Red Hat Summit 2020: Open Hybrid Cloud is the way to business innovation

For the past 14 years, thousands of Open Source and Red Hat Linux fans gathered in Boston, Massachusetts to attend the Red Hat Summit. This year, however, the event, which was held on April 28 & 29, went virtual. There were more than 38,000 registrations for Red Hat Summit 2020 – Virtual Experience. According to IT World, Canada, over 80,000 tuned in to watch the summit online, over two days, and this is unprecedented. Since we could not watch the event live from India, due to time zone differences, we tuned in later to watch the recordings. Listening to Paul Cormier, President and CEO, Red Hat, and other keynote speakers, one thing was clear: Open Hybrid Cloud is the only way for businesses to achieve innovation.

Paul Cormier, President and CEO, Red Hat
Paul Cormier, President and CEO, Red Hat

Cormier took us back to the days of proprietary software and hardware and closed systems. The vendor had much control and it was not easy for businesses to innovate. But things took a turn when Linus Torvalds invented the Linux operating system and gave it to the open source community to develop it. Governments and private businesses took an interest and started using Linux. But someone had to make it enterprise-grade with security and administrative policies — and that’s just what Red Hat did. Suddenly everyone seemed interested in Linux — the stock markets, financial institutions, government, space, academia. We began to see mission-critical workloads running on Linux. Many innovations were developed on the Linux platform. The makers of proprietary software saw the tremendous traction for open source Linux; they tried to take Linux and merge it into their proprietary stacks.

Open source is no one’s birthright. You have to earn it through collaboration. It’s all about community

Paul Cormier, President and CEO, Red Hat

Later virtualization and cloud computing came along as people wanted to use resources more efficiently in a more cost-effective manner.
“It’s safe to say that the cloud could not be built without the availability of open source Linux,” said Cormier.

He said that open source Linux had spurred innovation in enterprises, and today there are over 1 million projects on Red Hat Linux.

According to Cormier, organizations can innovate and future proof their business infrastructure by embracing the Open, Hybrid Cloud. That means applications and data should be accessible from anywhere; the cloud must extend from bare metal and virtualised infrastructure in the data center to private and public clouds, across multiple clouds, all the way to the edge.
And Red Hat is enabling this for customers like Ford, Verizon, Credit Suisse, and others, working closely with its partners like Microsoft, Intel, IBM, and others.

A major challenge that enterprises are grappling with right now is how to bridge all the legacy infrastructure that sits in their on-premise data centers, with the cloud. It’s now about making legacy applications cloud-native, and migrating to the cloud.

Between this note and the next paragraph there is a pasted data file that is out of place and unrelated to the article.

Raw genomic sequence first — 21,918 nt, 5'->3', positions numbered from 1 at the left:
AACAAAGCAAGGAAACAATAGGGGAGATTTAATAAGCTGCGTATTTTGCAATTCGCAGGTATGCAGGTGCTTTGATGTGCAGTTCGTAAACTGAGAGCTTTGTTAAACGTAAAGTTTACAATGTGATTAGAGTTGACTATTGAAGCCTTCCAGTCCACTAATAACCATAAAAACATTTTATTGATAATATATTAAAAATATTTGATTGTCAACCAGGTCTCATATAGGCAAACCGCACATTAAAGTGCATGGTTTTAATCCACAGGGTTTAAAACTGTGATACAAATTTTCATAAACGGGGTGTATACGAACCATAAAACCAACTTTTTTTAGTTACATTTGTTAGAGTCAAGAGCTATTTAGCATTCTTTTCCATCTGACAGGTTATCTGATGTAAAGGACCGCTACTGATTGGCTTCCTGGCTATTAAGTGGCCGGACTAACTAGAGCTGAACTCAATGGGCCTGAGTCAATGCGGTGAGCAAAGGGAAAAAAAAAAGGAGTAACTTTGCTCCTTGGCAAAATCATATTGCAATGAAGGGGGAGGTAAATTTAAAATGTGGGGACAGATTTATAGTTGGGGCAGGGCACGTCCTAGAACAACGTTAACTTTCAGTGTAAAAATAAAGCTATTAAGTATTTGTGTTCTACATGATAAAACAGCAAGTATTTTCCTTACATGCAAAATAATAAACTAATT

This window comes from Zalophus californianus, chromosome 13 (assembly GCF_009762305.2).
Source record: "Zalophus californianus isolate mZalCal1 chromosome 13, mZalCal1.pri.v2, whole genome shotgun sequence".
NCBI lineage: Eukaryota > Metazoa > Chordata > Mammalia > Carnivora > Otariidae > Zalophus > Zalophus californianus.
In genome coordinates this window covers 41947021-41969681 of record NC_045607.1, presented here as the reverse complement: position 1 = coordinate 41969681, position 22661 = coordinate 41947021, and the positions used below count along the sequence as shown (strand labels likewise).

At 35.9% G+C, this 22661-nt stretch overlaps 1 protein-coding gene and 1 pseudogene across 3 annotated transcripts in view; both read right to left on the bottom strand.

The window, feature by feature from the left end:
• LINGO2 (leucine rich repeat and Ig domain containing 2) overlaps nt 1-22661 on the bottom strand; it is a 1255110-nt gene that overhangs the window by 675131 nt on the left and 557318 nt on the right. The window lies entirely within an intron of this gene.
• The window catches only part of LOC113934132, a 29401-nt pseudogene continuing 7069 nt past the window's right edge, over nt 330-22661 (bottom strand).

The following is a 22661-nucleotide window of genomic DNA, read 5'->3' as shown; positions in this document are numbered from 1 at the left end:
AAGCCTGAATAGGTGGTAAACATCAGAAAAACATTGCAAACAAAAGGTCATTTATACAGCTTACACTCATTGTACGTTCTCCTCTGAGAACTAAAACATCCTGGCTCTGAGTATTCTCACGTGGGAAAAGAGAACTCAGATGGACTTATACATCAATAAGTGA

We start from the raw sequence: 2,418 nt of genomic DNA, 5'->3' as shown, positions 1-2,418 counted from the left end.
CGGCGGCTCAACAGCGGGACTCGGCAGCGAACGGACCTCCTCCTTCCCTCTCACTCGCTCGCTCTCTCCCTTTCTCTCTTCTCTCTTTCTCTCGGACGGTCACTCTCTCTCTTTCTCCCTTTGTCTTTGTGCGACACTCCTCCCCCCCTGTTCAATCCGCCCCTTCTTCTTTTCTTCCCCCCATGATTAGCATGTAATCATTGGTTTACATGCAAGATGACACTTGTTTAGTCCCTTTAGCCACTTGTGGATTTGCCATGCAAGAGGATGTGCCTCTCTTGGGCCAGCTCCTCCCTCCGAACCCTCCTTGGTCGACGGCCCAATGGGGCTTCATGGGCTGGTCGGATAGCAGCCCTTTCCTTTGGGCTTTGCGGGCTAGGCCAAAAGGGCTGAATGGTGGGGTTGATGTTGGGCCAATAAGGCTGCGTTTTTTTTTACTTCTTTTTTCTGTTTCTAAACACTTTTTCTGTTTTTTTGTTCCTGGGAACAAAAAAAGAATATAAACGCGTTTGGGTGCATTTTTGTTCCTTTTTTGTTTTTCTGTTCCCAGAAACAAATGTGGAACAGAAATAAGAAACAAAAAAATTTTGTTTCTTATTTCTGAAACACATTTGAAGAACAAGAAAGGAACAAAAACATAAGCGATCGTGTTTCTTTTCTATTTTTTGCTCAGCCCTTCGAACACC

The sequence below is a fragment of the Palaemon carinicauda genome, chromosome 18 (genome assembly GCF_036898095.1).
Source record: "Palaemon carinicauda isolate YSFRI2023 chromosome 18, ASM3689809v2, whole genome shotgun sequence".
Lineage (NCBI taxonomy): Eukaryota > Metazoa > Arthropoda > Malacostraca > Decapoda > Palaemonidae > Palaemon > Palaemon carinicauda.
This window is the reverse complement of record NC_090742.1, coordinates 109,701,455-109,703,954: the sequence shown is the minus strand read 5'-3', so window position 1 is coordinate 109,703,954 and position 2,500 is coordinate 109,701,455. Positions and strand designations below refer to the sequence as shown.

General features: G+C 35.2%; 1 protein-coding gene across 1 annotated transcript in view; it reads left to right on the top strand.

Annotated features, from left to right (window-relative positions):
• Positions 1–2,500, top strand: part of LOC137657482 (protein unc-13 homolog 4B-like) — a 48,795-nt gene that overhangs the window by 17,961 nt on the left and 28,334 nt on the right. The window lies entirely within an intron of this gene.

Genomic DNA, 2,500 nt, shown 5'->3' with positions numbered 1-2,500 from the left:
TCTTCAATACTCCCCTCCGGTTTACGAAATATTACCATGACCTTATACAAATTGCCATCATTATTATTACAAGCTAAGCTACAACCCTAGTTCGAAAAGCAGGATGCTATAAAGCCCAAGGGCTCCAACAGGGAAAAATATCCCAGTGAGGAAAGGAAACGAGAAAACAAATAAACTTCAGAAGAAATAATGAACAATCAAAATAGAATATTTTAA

Red Hat has over 20 years of experience in the data center and has helped thousands of businesses do just that.

“We can help you modernize existing applications and build new cloud-native applications using the Kubernetes platform,” said Cormier.

Containerization is the quickest way to make applications cloud-native, but you do need an orchestration for all those containers — and that’s what Red Hat Kubernetes does.

Business infrastructure is getting more complex and it has become a challenge for organizations to manage all their data and draw insights from this data to drive business decisions.

Red Hat believes the open hybrid cloud is the best way to make sense of all this data, managed in a federated data store, summarizing information, finding patterns, taking actions, and driving better business outcomes. An open hybrid cloud strategy minimizes latency while maximizing impact. And that’s why Red Hat is rooting heavily for Open Hybrid Cloud technology. It also simplifies the development of cloud applications.

“Hybrid isn’t a trend. It’s a strategic imperative,” said Cormier.


Brian Pereira

Brian Pereira is an Indian journalist and editor based in Mumbai. He is the Founding Editor of Digital Creed, which he founded in 2015. A technology buff, former computer instructor, and software developer, Brian has 28 years of journalism experience (since 1994). He is sound and confident about his knowledge of business technology concepts. And he is a believer in continual education/learning. Brian is the former Editor of CHIP and InformationWeek magazines (India). He has written hundreds of technology articles for India's leading newspaper groups such as The Times of India and Indian Express Newspapers (among others). And he has conducted more than 300 industry interviews during his journalism career. Brian also writes on Aviation, cybersecurity, startups, and topics directed at small and medium businesses. He achieved certifications from the EC-Council (Certified Secure Computer User) and from IBM (Basics of Cloud Computing). Apart from those, he has successfully completed many courses on Content Marketing and Business Writing. Follow Brian on Twitter (@creed_digital) and LinkedIn. Email Brian at: [email protected]

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